Dr. S. Lewis Johnson outlines the three concepts of how God covenants with man for salvation.
[Prayer] Father, we thank Thee for the privilege again of considering things that have to do with the teaching of the word of God. We ask for the guidance of the Holy Spirit again in illumination and understanding. Enable us to have open minds and keen minds and interested minds with regard to the things of the word of God. Deliver us from those things that prevent us from coming to understand some of the things that have been set out in Holy Scripture for us. Deliver us from the biases and prejudices and the kinds of things that are so characteristic of all of us who are human beings. Help us to think clearly by the Holy Spirit. Help us to remember that it is far more important to be submissive to Thee and to Thy word than to be submissive to that which we have been taught or even to our friends who are our teachers and respected teachers. Give us, Lord, a true and genuine searching for the truth.
For Jesus’ sake. Amen.
[Message] Now, last week we finished our study of the development of covenant theology historically. We looked at some of the beginnings. We then looked at some of the important men. We saw that, finally, covenant theology attained its mature form in the theology of Hermann Witsius, a theologian from the Netherlands, a very sound man. And then we looked at some of the things that have developed from that high point of the development of covenant theology, and we saw briefly how it influenced the theology of the seventeenth and eighteenth and nineteenth centuries. We looked, for example, at its relationship to the Westminster Confession of Faith, which enshrines covenant theology in its historic form. We did not have time to look at the Canons of the Synod of Dort, but with reference to soteriology or the doctrine of salvation, those Canons of the Synod of Dort are also in harmony with what we call “developed covenant theology.”
We tried to make the point all along, and I hope I won’t have to keep making it, that there is a difference between the covenant idea in the Bible to which all who believe the Bible subscribe. They may have different viewpoints about it, but they subscribe to the fact that there is a covenantal teaching in the Bible and covenant theology, which is a form of looking at Christian theology in which the major points of it are gathered around covenants, both prehistoric and historic or pretemporal covenants and historic covenants. And after looking at the history, now the logical thing for us to do, I think, is to look at the three primary covenants that make up covenantal theology; theology, not the covenant idea, but covenantal theology.
Now, these three covenants are: The Covenant of Redemption, the Covenant of Grace, and the Covenant of Works. And we’re going to devote an hour to each one of these topics. And the reason for it is that when we get through, you will understand what covenant theologians teach about covenant theology, which is not always the same thing that others teach about covenant theology. So we’re looking at it from the standpoint of a covenant theologian at the moment, to be fair to them, to set forth covenant theology as it is or should be taught. So the Covenant of Redemption is our topic for tonight.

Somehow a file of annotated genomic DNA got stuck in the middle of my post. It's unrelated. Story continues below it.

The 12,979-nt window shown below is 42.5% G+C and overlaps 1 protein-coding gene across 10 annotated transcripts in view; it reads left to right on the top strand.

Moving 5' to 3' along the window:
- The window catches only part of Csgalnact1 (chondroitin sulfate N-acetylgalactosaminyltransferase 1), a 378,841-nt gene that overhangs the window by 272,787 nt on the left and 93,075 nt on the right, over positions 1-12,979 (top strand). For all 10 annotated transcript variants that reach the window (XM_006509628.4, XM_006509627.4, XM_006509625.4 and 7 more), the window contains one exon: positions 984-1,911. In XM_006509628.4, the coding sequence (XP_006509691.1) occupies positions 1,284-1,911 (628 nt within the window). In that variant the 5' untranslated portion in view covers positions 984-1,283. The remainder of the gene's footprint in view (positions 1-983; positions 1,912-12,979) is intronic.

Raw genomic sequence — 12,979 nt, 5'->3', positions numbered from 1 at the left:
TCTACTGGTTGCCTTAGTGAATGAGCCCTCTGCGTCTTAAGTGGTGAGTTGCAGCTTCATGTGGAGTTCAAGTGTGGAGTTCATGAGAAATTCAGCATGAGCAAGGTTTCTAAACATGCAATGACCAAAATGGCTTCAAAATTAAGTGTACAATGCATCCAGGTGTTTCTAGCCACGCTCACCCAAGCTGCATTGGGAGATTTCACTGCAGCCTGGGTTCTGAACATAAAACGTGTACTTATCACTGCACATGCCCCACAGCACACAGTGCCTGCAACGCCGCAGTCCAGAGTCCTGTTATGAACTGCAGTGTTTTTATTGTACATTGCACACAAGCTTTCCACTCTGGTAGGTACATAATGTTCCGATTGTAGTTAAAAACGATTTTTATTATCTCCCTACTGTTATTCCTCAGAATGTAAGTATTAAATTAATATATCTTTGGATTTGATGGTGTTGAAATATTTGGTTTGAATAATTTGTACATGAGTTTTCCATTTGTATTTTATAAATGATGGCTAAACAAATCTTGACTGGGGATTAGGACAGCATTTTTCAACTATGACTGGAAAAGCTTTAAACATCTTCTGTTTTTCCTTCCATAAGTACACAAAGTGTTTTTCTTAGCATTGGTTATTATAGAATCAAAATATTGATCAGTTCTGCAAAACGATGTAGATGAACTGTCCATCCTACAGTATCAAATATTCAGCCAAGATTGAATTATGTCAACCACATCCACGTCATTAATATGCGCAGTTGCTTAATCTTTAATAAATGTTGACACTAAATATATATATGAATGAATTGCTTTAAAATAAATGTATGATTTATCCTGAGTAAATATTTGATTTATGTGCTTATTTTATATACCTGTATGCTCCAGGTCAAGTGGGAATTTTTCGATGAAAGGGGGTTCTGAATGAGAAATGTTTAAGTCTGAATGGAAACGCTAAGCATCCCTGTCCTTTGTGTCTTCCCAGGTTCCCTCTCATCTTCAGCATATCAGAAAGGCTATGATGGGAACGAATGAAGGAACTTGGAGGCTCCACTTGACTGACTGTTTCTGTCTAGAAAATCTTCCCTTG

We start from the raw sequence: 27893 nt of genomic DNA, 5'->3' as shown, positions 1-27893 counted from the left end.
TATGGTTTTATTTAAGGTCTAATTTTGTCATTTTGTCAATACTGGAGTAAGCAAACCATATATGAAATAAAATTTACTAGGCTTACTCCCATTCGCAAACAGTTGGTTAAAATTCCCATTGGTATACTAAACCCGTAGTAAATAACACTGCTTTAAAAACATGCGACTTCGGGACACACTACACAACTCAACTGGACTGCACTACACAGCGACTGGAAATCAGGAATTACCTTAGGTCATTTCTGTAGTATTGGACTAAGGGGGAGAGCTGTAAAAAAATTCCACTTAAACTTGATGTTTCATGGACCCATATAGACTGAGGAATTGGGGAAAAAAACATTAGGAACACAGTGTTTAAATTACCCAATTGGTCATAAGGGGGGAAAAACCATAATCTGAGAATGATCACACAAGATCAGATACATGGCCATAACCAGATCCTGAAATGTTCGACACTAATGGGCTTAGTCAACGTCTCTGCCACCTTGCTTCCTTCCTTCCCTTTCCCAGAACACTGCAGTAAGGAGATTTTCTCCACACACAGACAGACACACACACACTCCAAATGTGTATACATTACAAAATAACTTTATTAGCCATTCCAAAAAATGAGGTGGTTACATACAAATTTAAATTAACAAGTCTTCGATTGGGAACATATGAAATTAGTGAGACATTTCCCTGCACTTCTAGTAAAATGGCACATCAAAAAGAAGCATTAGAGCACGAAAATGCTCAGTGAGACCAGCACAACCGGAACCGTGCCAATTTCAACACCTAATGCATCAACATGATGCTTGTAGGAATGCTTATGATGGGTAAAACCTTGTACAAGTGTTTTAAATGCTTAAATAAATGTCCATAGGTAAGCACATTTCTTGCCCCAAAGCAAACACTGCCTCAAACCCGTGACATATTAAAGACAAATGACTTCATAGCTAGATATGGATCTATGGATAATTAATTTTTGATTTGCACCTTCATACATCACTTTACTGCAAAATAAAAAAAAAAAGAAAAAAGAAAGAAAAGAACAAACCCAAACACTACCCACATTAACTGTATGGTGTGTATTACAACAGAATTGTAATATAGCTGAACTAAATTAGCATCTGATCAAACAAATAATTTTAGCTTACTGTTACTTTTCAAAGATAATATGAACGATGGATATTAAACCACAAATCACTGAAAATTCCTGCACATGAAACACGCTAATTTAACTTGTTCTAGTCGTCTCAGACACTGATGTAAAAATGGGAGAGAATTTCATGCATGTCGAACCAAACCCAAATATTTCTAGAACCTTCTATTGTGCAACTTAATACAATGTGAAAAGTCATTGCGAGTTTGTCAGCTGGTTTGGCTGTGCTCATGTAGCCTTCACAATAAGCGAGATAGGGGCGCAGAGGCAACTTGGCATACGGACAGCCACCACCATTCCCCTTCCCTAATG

Now, a few words by way of introduction.
Charles Hodge, who was Professor of Systematic Theology at Princeton Theological Seminary in the nineteenth century, was a covenant theologian. Mr. Hodge is one of the great defenders of the Christian faith in the nineteenth century. We all owe a great deal to Charles Hodge and the kind of theology that he taught. His son also taught at Princeton Theological Seminary. He was the teacher of Benjamin Breckenridge Warfield, one of most outstanding of the twentieth century theologians, early twentieth century; a man whose views on the Bible and concerning the person and work of Christ, particularly, theologians of all persuasions within the evangelical camp, would find the greatest of harmony; a strong man on the Scriptures, a strong man on the person and work of Christ, but a strong Calvinist at the same time; highly appreciated by men of different theological schools.
Now, Charles Hodge contends that the plan of salvation is set forth in scripture in the form of a covenant. First of all, he says, “You can see that this is true, because the term ‘covenant’ is used so often in the Bible. Many kinds of covenants are set forth in the Bible,” he points out. The Hebrew term bariyth in the Old Testament and the Greek term diatheke are used frequently, especially in the Old Testament. They are used of different kinds of compacts, but there is a great deal of use of the term “covenant.” You can think of, for example, covenant by Joshua made with the children of Israel, that David and Jonathan made. There’s a covenant in Genesis chapter 21. These are incidental compacts between individuals or between an individual and a body of people, but the most important use of the term “covenant” in the Scriptures in the Old Testament, particularly, has to do with the great covenantal scheme of the Abrahamic Covenant, the Davidic Covenant, the New Covenant, which are three unconditional, promissory covenants. And then the Mosaic Covenant, which is a conditional covenant, but under which the children of Israel lived from Mount Sinai to the death of the Lord Jesus Christ. If you just think for a moment of the fact that the Lord Jesus when he met with the apostles in the Upper Room prior to his death, took the cup and said, “This is the new covenant in my blood, shed for many for the remission of sins,” you’ll recognize that there is a covenant scheme to Christian theology. Now, Charles Hodge contended, first of all, the constant use of the term bariyth and, particularly, in these critical places, indicates that a plan of salvation is set forth in Scripture in the form of a covenant.